What keys to success set credit unions apart from their competitors? Read on to hear from three of the credit unions recognized on Forbes' list of America's best credit unions.
What keys to success set credit unions apart from their competitors?
DENVER; FEB. 9, 2021 - To be considered for Forbes’ list of America’s Best Credit Unions, financial institutions must be scored by the people they serve. Credit union customers are asked to score their institution in 5 critical areas: trust, terms and conditions, branch services, digital services, and financial advice.
Few if any credit unions have the resources to excel in all five of the functional areas that Forbes asked consumers to consider in rating their institutions. Where they choose to put their focus becomes their own secret sauce and differentiates them from all other institutions. Only 3.5% of all credit unions in the country make the list. Among this year’s best are GESA Credit Union (originally servicing General Electric employees), Richland, Washington; BECU (originally formed in 1935 to support The Boeing Company), Seattle, Washington; and BCU (chartered originally as Baxter Credit Union in 1995), Vernon Hills, Illinois.
There are significant differences between Credit Unions and the other financial institutions they compete with for customers. But you won’t find a credit union executive referring to those it serves as customers. In their world they serve members, and each credit union member has a stake in the institution. It’s a very important distinction.
Understanding this is the first step in excelling at the first of the metrics that Forbes asked consumers to consider when rating their institution, trust.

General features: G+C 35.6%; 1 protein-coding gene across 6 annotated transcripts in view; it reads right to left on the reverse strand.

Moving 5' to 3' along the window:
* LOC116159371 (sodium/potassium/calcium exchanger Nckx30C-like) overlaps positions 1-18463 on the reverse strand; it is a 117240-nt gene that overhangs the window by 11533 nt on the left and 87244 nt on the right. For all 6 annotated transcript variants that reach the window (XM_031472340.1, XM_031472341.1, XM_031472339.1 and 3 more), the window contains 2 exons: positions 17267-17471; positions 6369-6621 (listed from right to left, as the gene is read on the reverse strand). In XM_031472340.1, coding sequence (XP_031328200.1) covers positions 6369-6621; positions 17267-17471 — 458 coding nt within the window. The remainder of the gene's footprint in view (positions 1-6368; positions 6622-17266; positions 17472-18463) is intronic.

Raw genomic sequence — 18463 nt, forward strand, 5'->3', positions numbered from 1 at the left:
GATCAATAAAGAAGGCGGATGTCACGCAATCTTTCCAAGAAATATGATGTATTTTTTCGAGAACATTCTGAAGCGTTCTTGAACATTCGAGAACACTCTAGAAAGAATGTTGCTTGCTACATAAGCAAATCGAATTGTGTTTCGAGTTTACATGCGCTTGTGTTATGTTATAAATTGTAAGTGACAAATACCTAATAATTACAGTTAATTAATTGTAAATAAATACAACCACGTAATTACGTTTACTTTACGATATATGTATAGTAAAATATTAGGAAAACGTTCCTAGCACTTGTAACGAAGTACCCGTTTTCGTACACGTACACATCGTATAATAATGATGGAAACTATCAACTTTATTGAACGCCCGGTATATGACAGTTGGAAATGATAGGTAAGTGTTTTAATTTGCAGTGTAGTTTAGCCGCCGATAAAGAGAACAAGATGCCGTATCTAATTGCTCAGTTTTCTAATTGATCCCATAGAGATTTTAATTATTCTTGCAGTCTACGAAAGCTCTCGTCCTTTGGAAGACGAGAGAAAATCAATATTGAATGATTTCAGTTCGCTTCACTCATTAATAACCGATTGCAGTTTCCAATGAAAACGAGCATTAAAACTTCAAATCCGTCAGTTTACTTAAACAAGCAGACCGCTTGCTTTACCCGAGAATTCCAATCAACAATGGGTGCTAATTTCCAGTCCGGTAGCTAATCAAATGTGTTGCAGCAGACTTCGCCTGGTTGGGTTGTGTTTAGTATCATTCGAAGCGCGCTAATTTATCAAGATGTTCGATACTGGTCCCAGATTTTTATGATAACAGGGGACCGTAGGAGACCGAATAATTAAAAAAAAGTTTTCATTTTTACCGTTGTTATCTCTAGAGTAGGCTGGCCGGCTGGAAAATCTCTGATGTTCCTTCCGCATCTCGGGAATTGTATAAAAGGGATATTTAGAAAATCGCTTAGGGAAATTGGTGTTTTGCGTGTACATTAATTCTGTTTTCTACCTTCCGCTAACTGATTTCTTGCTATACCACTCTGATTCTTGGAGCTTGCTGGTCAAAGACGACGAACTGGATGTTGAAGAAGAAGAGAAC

“You have to know your members,” said Lorraine Stewart, Senior Vice-President at BECU. “The only person who really knows what the member wants is the member. So, you need to ask them. It seems simple but many people miss this, despite spending a great deal of time on process improvement.”
Staying close to members is part of the work that executives in top-rated credit unions take very seriously.
“Credit unions have to work every day to earn the trust of their members and the communities they serve,” said Randy Wacker, Vice-President of Mortgage Lending at GESA. “Building trust never comes down to just one thing. It’s all of it.”
Of the metrics Forbes tracks, trust ranked high in importance for all of the credit union executives I interviewed. But as important as it is, it’s still just the starting point for the nation’s best performers.
“In 2019, trust and branch servicers were weighted higher than digital and financial advice, but the pandemic changed that,” said Herbert O. Behrens, Vice-President of Mortgage Lending at BCU. “I believe digital and information will continue to be very important in the future, although we don’t think of the latter as financial education as much as helping our members maintain a state of financial wellness.”
Behrens said his institution (BCU) had rebranded with a new purpose statement: “To empower people to discover financial freedom.” He said it’s more about leading members on a journey of financial discovery than helping them achieve anything.
“Life will bring financial confidence,” he said. “Our role is to help our members discover what financial freedom feels like, so they have a clear understanding when things aren’t going well.”
At BCU, that comes down to good product design, one-to-one interactions with members and a robust digital experience.
“We find ways to put nudges or interactions with focus on financial confidence,” Behrens said. “The best rate might be the best short term but might not be the best long term solution.”